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  • Noguchi filing system revisted...

    I found this year-old thread on the Noguchi filing system and was wondering if anyone has successfully implemented the system. (http://www.davidco.com/forum/showthread.php?t=4560)

    Was this one of those blogosphere fads that peaked in the fall of 2005 and since has fallen into near oblivion? Or are there steadfast Noguchi filers out there who swear by the system? Unfortunately, the comprehensive English language description by William Lise has been removed from the web, replaced by an intemperate (though perhaps justified) rant against bloggers who copied images from the site. Mr. Lise obviously does not like Web 2.0, nor was he delighted (as many GTDers would be) to see his productivity meme proliferate across the web!

    Here's the system in a nutshell. Files are arranged chronologically, based on last use. New files go in front. And if you pull a file out to use it, it returns to the front of the file. Thus, less used stuff sifts to the back, while newer and more frequently referenced stuff stays in front. The "orthodox" method employs envelopes on a shelf, but I don't see why this system couldn't be implemented with manilla folders in a drawer.

    Last fall (see link above), several GTDers here gave a thumbs down to the system, citing the difficulty of locating material and the need to "remember" when something was last used. But I'm interested in it for a few reasons:

    1) ease of filing: this system (provided one uses handwriting) would dramatically cut down on the amount of time it takes to think of a file name, print a label, and file. Just stuff something in an envelope, slap the date and a reasonable title on it, and stick in front. And if you take a file out, deciding where it goes again is a no brainer. I find that I'm reluctant to put "hot" reference files back in my drawer, because I know I'm going to have to flip through my files soon to pull them out. So instead they pile up around my desk. This system would eliminate that clutter.

    2) necessity of review and purging: this system would demand regular reviews and purges. Every time one flipped through the files to find something, one would be reminded of what's actually in the drawer or on the shelf.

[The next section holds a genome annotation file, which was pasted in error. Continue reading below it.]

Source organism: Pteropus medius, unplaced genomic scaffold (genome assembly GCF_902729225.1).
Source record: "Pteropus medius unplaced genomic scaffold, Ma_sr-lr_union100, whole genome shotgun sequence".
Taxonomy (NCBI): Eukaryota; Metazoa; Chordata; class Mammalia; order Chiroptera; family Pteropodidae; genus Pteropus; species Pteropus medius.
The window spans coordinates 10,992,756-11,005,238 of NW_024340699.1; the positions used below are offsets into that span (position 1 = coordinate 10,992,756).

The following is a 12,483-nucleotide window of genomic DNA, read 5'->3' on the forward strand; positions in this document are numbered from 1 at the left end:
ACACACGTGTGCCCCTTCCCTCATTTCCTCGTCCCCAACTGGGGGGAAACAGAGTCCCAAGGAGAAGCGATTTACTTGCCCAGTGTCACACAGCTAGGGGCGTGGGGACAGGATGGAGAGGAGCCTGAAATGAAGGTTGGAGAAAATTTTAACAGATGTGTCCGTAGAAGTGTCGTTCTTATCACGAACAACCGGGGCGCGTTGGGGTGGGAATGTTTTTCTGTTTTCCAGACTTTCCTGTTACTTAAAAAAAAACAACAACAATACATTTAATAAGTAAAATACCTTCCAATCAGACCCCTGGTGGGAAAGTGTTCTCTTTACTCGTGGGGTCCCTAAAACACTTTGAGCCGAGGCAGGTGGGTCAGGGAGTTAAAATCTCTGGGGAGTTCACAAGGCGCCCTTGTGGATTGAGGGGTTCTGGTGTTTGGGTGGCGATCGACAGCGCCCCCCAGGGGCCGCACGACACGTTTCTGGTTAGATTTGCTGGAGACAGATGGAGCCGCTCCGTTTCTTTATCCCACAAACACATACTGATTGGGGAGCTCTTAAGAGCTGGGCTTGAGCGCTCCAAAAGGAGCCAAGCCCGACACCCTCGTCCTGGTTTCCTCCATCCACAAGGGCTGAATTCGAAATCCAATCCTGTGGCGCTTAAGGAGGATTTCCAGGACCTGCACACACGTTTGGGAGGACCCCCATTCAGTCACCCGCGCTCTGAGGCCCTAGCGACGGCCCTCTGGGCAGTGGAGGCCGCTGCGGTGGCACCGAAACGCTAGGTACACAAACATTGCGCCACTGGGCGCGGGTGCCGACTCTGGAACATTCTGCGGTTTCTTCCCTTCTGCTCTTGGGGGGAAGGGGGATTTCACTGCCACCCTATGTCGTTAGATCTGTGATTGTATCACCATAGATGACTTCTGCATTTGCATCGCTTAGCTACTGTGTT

3) Though I like neatly labeled permanent files, I'm tired of using a labeler on trivial stuff that I'll only need for a little while. It seems like a huge waste of time and effort. This system would be more ad hoc and provisional; in fact, it would help sort out what is of immediate use and what needs to be archived for the long term.

    Thus, I'm thinking of using this as an intermediate filing system for everything new or current. Old, but necessary stuff, would be archived in an A-Z system with neater, more "permanent" labels.

    Any comments or thoughts?

  • #2
    refrigerator

    This is roughly how my refrigerator is organized, my tool box, the bathroom cabinet, the linen closet, and my sock drawer. Believe me, there are retrieval problems for the less often used items unless they are packaged in a way that makes them stand out or they only fit in a certain place. The smaller your universe of filed items, the better this system will work. The more distinct each item is, the better, too. For a paper information system, unless the whole batch is limited in number, I have my doubts.

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    • #3
      I use a homebrewed kind of Paper Tiger system. All reference papers go into one big file system in chronological order. Each new item is labeled with a pre-numbered adhesive label and dated, then filed into a filedrawer. I then type a brief description of the article into a master list in an Excel file, along with the date and file number in their own columns.

      To find a file, I search for a key word in the master file, look up the file number to retrieve the file. Putting the file back is easy since all files are simply numbered.

      My system is 2 years old now and still works great.

      Tom

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      • #4
        Originally posted by madalu
        3) Though I like neatly labeled permanent files, I'm tired of using a labeler on trivial stuff that I'll only need for a little while. It seems like a huge waste of time and effort. [...] Old, but necessary stuff, would be archived in an A-Z system with neater, more "permanent" labels.

        Any comments or thoughts?
        I found broader categories for "trivial stuff that I'll only need for a little while". For example my phone bills and things like that go into a folder called "homeworld". Another such one is "countryclub" for all things related to gardening and sports. Sometimes when these folders are empty for a while, I'll keep them like the pub owner gives credit to his regular visitor who is broke for a while.

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